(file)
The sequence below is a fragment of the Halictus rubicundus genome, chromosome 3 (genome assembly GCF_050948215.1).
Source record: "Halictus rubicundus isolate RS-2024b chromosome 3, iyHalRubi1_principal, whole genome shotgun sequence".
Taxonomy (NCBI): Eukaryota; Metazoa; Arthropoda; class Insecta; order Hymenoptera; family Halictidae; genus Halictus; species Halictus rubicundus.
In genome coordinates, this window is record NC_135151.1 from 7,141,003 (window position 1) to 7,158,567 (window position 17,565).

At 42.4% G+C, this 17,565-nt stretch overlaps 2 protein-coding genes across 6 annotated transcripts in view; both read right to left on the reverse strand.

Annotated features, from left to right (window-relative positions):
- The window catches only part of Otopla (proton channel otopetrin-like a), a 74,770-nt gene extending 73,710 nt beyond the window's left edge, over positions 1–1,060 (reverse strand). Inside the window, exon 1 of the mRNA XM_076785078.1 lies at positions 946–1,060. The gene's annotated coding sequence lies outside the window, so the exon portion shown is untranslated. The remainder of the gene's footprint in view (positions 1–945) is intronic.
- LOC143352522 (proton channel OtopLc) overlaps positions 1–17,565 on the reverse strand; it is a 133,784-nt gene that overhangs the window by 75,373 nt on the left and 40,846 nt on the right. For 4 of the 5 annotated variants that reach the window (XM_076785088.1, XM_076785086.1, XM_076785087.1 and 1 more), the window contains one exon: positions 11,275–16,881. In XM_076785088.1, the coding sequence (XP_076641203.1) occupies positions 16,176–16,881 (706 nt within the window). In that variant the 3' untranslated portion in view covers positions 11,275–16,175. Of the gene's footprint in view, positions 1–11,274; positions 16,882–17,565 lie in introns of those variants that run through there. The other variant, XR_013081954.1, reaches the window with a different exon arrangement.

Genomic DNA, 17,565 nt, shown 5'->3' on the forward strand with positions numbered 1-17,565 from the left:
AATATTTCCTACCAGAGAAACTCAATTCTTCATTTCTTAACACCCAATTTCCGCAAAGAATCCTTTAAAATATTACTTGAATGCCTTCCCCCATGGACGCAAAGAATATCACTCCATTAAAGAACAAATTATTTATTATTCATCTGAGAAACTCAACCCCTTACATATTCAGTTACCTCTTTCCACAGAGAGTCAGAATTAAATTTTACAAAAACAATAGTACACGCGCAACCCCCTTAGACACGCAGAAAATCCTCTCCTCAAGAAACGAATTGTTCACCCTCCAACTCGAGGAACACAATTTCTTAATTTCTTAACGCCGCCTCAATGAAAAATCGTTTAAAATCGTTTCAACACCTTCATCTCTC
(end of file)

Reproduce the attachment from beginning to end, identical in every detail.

The sequence below is a fragment of the Halictus rubicundus genome, chromosome 3 (genome assembly GCF_050948215.1).
Source record: "Halictus rubicundus isolate RS-2024b chromosome 3, iyHalRubi1_principal, whole genome shotgun sequence".
Taxonomy (NCBI): Eukaryota; Metazoa; Arthropoda; class Insecta; order Hymenoptera; family Halictidae; genus Halictus; species Halictus rubicundus.
In genome coordinates, this window is record NC_135151.1 from 7,141,003 (window position 1) to 7,158,567 (window position 17,565).

At 42.4% G+C, this 17,565-nt stretch overlaps 2 protein-coding genes across 6 annotated transcripts in view; both read right to left on the reverse strand.

Annotated features, from left to right (window-relative positions):
- The window catches only part of Otopla (proton channel otopetrin-like a), a 74,770-nt gene extending 73,710 nt beyond the window's left edge, over positions 1–1,060 (reverse strand). Inside the window, exon 1 of the mRNA XM_076785078.1 lies at positions 946–1,060. The gene's annotated coding sequence lies outside the window, so the exon portion shown is untranslated. The remainder of the gene's footprint in view (positions 1–945) is intronic.
- LOC143352522 (proton channel OtopLc) overlaps positions 1–17,565 on the reverse strand; it is a 133,784-nt gene that overhangs the window by 75,373 nt on the left and 40,846 nt on the right. For 4 of the 5 annotated variants that reach the window (XM_076785088.1, XM_076785086.1, XM_076785087.1 and 1 more), the window contains one exon: positions 11,275–16,881. In XM_076785088.1, the coding sequence (XP_076641203.1) occupies positions 16,176–16,881 (706 nt within the window). In that variant the 3' untranslated portion in view covers positions 11,275–16,175. Of the gene's footprint in view, positions 1–11,274; positions 16,882–17,565 lie in introns of those variants that run through there. The other variant, XR_013081954.1, reaches the window with a different exon arrangement.

Genomic DNA, 17,565 nt, shown 5'->3' on the forward strand with positions numbered 1-17,565 from the left:
AATATTTCCTACCAGAGAAACTCAATTCTTCATTTCTTAACACCCAATTTCCGCAAAGAATCCTTTAAAATATTACTTGAATGCCTTCCCCCATGGACGCAAAGAATATCACTCCATTAAAGAACAAATTATTTATTATTCATCTGAGAAACTCAACCCCTTACATATTCAGTTACCTCTTTCCACAGAGAGTCAGAATTAAATTTTACAAAAACAATAGTACACGCGCAACCCCCTTAGACACGCAGAAAATCCTCTCCTCAAGAAACGAATTGTTCACCCTCCAACTCGAGGAACACAATTTCTTAATTTCTTAACGCCGCCTCAATGAAAAATCGTTTAAAATCGTTTCAACACCTTCATCTCTC